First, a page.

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Clinical and Pathological Findings Associated with Aerosol Exposure of Macaques to Ricin Toxin

Introduction to the Toxins Special Issue on Plant Toxins

Department of Plant Biology and Pathology, School of Environmental and Biological Sciences, Rutgers University, New Brunswick, NJ 08901, USA
Academic Editor: Vernon Tesh
Received: 26 October 2015 / Accepted: 27 October 2015 / Published: 2 November 2015
(This article belongs to the Special Issue Plant Toxins)
Plants express a variety of toxic proteins which are thought to have a role in defense against pathogens and insects. Plant toxins include ribosome inactivating proteins (RIPs), such as ricin toxin, which possess highly specific rRNA N-glycosidase activity and have the potential to be used as biothreat agents. The antiviral activity and cytotoxicity of plant toxins have been exploited for research purposes and they have been used in antiviral and targeted cancer therapy. To date, it is not clear how structural differences between these toxins affect receptor binding, intracellular trafficking, ribosome interactions and toxin activity. It is important to understand how their structure-function relationships affect these processes. This Special Issue covers recent progress in different aspects of plant toxin biology from the basic science to medical applications and highlights important aspects of the field.
RIPs disrupt host translation by a single covalent modification, the depurination of a highly conserved adenine from the α-sarcin/ricin loop (SRL) in the large rRNA, resulting in inhibition of translation. RIPs can be single chain (type 1) such as pokeweed antiviral protein (PAP) from Phytolacca americana L. and trichosanthin (TCS) from Trichosanthes kirilowii L. or double chain (type 2), such as ricin from the seeds of castor bean, Ricinus communis L. and abrin from Abrus precatorius L. Type 2 RIPs consist of a cell binding B chain linked to the catalytic A chain by a disulfide bond. There are RIPs that cannot be grouped into the type 1 and type 2 RIPs. The review by Schrot et al., proposes a classification scheme for all known plant RIPs, including those that cannot be classified as type 1 or type 2 RIPs [1].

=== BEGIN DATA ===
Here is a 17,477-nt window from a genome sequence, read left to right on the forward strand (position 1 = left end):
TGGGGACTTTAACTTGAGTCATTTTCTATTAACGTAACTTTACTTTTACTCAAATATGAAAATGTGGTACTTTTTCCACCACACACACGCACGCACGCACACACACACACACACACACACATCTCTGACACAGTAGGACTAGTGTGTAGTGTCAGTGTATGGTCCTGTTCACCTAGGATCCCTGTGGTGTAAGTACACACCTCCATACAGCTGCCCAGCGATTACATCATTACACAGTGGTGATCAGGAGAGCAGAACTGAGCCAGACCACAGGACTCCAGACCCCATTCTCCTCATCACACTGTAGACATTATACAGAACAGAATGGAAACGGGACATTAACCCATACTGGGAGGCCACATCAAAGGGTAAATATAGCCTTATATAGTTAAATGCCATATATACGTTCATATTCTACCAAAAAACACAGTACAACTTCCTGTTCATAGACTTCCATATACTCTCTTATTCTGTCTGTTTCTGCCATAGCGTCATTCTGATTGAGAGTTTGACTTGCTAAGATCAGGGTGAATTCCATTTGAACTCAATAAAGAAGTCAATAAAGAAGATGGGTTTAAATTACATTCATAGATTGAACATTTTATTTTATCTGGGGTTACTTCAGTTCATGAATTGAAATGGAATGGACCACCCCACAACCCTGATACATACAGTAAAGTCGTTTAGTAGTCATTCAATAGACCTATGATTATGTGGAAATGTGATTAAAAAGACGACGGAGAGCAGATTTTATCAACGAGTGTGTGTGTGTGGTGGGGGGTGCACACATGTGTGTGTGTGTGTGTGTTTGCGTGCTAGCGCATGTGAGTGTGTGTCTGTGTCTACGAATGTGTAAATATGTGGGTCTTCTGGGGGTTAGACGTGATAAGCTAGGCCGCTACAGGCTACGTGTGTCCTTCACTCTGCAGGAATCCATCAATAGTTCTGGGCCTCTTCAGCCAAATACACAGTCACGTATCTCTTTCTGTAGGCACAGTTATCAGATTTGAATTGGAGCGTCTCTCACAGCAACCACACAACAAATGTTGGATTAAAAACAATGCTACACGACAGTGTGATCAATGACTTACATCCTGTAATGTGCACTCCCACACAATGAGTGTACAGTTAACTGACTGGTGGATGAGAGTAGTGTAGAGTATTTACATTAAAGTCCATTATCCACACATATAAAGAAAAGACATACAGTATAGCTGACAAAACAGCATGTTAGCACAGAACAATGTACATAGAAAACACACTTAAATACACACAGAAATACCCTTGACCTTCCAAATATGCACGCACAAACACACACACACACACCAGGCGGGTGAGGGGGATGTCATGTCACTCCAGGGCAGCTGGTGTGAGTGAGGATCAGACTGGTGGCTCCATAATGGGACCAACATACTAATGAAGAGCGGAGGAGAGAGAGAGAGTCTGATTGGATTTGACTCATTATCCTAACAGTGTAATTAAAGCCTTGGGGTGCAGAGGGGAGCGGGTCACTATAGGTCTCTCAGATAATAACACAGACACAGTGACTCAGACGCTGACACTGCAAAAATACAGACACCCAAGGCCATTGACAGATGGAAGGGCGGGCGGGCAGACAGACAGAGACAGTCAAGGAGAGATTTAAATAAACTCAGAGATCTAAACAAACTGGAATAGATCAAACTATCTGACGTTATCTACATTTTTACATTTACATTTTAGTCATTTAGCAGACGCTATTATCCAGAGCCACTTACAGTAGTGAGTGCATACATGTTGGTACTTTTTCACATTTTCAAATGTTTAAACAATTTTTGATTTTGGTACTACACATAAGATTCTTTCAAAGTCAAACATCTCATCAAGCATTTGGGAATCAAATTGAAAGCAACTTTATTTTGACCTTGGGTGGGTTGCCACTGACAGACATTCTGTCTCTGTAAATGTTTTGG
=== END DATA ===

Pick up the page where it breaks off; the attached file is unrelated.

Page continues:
Ricin is extremely toxic; a single molecule can inactivate 1500 ribosomes per minute. Presently there are no post exposure therapeutics or vaccines available against exposure to ricin. Because of its high potency and the lack of antidotes, ricin has been used as a bioterrorist weapon and remains a threat worldwide. Ricin follows the retrograde pathway from endosomes to the trans-Golgi network (TGN) and subsequently enters the endoplasmic reticulum (ER). Accumulated evidence suggests that ricin A chain (RTA) uses components of the ER-associated degradation (ERAD) pathway to reach the cytosol. The details of ricin trafficking [2], host cell signal transduction [3], ribosome binding [4] and the induction of apoptosis by ricin [5] have been recently reviewed. Retrograde trafficking of RTA has been examined using a reconstituted holotoxin composed of C-terminally tagged RTA bearing a motif that can be sulfated in the Golgi stack [6]. The review by Spooner and Lord [7] points out potential caveats that need to be taken into account with sulfated RTA and focuses on the molecular events that have been elucidated using non-tagged ricin and its isolated subunits at the ER-cytosol interface [7]. Evidence is presented that the C-terminus of RTA, which interacts with cellular components within the ER membrane, may be more important than previously recognized [7].
Once RIPs enter the cytosol, ribosomal proteins facilitate their action on ribosomes. Recent studies showed that ricin, Shiga toxin 1 and TCS bind to the ribosomal stalk to access the SRL [4]. The review by Choi et al., highlights structural studies which provide insights into how TCS is recruited to the ribosome [8]. Since TCS interacts with the ribosomal stalk, which together with the SRL constitutes the GTPase activation center involved in binding of the elongation factors and activation of GTP hydrolysis [4], the authors propose that TCS may be hijacking the translation factor recruitment function of the ribosomal stalk to reach its target site on the ribosome [8].